The Nez Perce Tribe challenged the U.S. Forest Service on Sunday to use “all legal avenues” to stop a pending megaload shipment from crossing national forest land and said it would not prevent its own members from blocking the load.
In a news release issued on Sunday evening, Nez Perce Tribal Executive Chairman Silas C. Whitman said he was shocked at the audacity of shipping company Omega Morgan, which announced on Friday its plans to begin moving a massive evaporator east on U.S. Highway 12 tonight. The company has a permit from the Idaho Transportation Department but has not gained approval from the U.S. Forest Service.
Nez Perce-Clearwater National Forest Supervisor Rick Brazell has said he won’t authorize the shipments before consulting with the tribe. But he also said he doesn’t know if he has legal authority to physically block them.
Whitman said the tribe believes the federal agency can and should stop the shipments.
“The Forest Service must not tolerate Omega Morgan’s open defiance of its authority and instead should aggressively assert, in court if necessary, the agency’s decision, so that the Nez Perce Tribe’s unique treaty-based interests and U.S. public’s interest in the national forest and wild and scenic river corridor are fully protected,” he said.
Whitman went on to say that the shipping company, by moving the loads to the Port of Wilma and announcing it will begin moving them tonight toward the Alberta, Canada, oil fields, is trying to create a “false sense of urgency and provoke unnecessary conflict.”
“Actions beyond mere words may be necessary, in order to have the Nez Perce Tribe’s voice heard. If Omega Morgan proceeds with defying the Forest Service, the Nez Perce Tribe will not interfere with its members’ constitutional rights to lawfully assemble in opposition to the immediate threat of the transport of these two megaloads (today).”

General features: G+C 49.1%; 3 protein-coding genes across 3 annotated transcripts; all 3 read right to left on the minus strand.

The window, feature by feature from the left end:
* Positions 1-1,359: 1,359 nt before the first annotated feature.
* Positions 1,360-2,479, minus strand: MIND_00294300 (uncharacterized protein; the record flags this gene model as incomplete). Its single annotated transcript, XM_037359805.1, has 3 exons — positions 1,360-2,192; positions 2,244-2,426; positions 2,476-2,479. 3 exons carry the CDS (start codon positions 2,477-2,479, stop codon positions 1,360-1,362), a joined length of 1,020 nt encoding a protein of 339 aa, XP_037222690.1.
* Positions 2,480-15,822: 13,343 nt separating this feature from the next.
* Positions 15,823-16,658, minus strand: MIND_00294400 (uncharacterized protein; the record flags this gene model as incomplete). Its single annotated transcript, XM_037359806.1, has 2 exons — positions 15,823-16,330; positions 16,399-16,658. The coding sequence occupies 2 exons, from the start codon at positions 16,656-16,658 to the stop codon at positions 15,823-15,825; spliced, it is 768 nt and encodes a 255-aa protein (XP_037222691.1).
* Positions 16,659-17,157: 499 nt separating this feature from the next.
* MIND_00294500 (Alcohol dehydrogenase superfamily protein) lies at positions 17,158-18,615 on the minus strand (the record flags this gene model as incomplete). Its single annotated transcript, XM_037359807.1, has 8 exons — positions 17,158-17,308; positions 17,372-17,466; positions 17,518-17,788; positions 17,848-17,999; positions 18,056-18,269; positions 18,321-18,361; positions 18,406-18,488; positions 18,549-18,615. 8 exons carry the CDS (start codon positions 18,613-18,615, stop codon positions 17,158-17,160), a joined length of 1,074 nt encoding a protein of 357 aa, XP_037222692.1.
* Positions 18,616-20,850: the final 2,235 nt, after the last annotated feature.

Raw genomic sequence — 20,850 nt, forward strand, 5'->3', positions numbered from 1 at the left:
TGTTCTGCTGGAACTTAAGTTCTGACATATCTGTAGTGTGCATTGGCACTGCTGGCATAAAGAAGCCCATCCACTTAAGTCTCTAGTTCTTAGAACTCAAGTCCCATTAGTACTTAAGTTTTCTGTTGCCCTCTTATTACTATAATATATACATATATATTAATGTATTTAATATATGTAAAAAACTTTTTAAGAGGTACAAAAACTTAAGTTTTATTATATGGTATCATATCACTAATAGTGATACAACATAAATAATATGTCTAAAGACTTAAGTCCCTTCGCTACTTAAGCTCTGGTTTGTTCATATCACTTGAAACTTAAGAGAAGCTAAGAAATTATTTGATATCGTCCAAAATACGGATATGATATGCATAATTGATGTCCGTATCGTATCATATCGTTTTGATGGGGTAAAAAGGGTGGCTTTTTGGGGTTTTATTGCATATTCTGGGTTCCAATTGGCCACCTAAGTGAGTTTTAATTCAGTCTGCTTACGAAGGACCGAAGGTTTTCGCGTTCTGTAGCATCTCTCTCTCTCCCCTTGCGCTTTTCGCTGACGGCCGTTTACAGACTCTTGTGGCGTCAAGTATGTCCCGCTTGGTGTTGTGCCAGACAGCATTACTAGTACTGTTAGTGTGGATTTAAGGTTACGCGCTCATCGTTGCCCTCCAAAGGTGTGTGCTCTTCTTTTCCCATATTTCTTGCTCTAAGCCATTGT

The tribe’s executive committee passed an emergency resolution on Sunday formally opposing the Omega Morgan shipments through its reservation and its traditional homeland. According to the news release, the shipments that take up two lanes of traffic and require rolling roadblocks can adversely affect the tribe’s treaty-reserved resources, tribal commerce, government function, cultural resources, and tribal landmarks.
In February, federal judge B. Lynn Winmill ruled the Forest Service has authority to review megaload permits when they cross national forest land. Brazell said on Sunday that he and several other Forest Service officials will respond this morning to Omega Morgan’s announced plans.
The shipment that could depart tonight is 21 feet wide, 255 feet long, 23 feet high, and weighs 644,000 pounds. Omega Morgan is shipping the evaporator for the General Electric Corporation. According to the permit, the shipment would not begin its journey until 10 pm and would travel only at night. It can block traffic no more than 15 minutes at a time and will take four days to travel from the port to the Idaho/Montana state line. According to a traffic control plan, the shipment would not be able to make it through the forest in 12 hours, as required by interim Forest Service rules.
(By Eric Barker, The Lewiston Tribune)